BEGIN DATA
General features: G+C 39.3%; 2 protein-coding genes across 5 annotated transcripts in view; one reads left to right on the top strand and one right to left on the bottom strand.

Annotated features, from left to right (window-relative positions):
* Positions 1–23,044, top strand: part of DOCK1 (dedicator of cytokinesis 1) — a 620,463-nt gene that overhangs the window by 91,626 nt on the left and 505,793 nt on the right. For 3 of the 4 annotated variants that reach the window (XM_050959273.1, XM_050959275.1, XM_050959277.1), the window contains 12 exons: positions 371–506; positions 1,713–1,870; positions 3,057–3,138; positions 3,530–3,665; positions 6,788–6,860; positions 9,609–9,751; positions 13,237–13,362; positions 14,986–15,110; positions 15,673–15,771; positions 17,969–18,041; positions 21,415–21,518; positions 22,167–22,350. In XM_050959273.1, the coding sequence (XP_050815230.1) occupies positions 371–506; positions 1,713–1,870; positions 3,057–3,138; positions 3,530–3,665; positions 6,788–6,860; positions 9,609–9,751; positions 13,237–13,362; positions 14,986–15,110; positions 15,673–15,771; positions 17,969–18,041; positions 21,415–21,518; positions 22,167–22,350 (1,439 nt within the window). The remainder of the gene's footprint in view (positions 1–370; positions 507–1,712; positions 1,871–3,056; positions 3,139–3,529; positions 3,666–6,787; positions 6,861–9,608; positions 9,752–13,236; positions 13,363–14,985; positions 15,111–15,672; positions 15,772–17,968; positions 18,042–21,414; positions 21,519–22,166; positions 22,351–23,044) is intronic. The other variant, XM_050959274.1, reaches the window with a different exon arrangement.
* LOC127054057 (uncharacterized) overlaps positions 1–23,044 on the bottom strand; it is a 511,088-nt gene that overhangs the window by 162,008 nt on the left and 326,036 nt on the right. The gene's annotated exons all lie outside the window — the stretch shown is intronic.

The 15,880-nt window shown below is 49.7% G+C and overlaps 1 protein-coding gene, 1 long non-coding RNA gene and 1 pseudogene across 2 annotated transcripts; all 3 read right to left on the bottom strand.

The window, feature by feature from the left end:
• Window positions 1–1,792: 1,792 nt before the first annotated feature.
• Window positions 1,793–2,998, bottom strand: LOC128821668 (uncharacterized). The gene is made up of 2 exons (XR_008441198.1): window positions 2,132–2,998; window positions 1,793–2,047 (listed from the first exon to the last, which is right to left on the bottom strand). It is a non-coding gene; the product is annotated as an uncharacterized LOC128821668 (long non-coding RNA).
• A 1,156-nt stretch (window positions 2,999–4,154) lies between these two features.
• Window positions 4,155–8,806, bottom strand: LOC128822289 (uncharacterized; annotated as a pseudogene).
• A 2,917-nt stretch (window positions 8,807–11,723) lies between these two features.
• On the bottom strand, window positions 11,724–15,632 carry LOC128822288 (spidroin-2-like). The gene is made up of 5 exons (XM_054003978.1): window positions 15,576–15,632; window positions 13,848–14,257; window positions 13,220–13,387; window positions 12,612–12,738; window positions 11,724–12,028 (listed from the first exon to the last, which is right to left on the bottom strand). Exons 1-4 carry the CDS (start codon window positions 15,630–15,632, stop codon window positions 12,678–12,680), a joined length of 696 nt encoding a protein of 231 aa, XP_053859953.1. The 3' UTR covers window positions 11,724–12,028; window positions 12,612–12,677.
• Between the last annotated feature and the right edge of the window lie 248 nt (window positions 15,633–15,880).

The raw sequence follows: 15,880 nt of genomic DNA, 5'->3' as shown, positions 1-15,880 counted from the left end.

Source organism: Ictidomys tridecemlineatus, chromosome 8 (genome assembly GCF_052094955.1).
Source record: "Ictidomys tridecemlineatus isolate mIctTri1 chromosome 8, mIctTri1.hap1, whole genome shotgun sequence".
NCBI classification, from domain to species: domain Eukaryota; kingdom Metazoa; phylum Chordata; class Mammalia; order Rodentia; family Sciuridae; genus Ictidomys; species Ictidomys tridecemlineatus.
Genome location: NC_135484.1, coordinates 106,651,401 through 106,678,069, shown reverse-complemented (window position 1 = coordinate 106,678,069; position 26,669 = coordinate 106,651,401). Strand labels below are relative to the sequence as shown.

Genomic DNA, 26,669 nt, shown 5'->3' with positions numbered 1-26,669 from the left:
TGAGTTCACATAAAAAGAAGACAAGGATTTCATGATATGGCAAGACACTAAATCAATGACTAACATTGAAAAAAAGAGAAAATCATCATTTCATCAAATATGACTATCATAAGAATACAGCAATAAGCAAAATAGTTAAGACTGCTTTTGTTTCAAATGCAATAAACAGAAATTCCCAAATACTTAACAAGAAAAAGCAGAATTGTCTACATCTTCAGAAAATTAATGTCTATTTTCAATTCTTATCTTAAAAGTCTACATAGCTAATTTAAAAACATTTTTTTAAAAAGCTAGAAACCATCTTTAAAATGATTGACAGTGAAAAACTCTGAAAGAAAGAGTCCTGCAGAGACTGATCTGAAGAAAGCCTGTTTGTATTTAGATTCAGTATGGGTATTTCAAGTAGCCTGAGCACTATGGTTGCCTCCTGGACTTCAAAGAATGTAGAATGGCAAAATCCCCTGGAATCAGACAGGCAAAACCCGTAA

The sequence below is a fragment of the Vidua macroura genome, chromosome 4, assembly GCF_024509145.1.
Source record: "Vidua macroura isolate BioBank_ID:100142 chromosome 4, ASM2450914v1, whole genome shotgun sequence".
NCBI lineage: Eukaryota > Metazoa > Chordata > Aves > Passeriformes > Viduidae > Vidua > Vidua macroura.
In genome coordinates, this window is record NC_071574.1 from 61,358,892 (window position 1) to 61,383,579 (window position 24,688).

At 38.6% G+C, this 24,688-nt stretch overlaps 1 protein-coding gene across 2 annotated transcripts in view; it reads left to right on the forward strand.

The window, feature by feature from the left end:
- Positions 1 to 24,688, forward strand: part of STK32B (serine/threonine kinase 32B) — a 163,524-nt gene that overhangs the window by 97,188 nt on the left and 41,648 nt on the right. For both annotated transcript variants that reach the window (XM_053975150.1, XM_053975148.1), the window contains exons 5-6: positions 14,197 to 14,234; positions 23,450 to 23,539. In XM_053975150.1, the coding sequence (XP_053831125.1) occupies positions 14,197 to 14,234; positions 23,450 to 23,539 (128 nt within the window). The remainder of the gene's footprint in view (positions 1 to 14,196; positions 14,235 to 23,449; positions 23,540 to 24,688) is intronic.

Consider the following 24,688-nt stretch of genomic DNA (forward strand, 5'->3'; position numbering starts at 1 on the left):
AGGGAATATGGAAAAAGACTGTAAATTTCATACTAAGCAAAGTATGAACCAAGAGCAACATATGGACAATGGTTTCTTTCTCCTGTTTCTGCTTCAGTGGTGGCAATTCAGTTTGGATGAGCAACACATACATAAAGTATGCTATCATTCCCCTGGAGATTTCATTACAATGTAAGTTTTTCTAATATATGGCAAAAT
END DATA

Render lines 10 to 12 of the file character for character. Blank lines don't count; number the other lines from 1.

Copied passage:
• Window positions 4,155–8,806, bottom strand: LOC128822289 (uncharacterized; annotated as a pseudogene).
• A 2,917-nt stretch (window positions 8,807–11,723) lies between these two features.
• On the bottom strand, window positions 11,724–15,632 carry LOC128822288 (spidroin-2-like). The gene is made up of 5 exons (XM_054003978.1): window positions 15,576–15,632; window positions 13,848–14,257; window positions 13,220–13,387; window positions 12,612–12,738; window positions 11,724–12,028 (listed from the first exon to the last, which is right to left on the bottom strand). Exons 1-4 carry the CDS (start codon window positions 15,630–15,632, stop codon window positions 12,678–12,680), a joined length of 696 nt encoding a protein of 231 aa, XP_053859953.1. The 3' UTR covers window positions 11,724–12,028; window positions 12,612–12,677.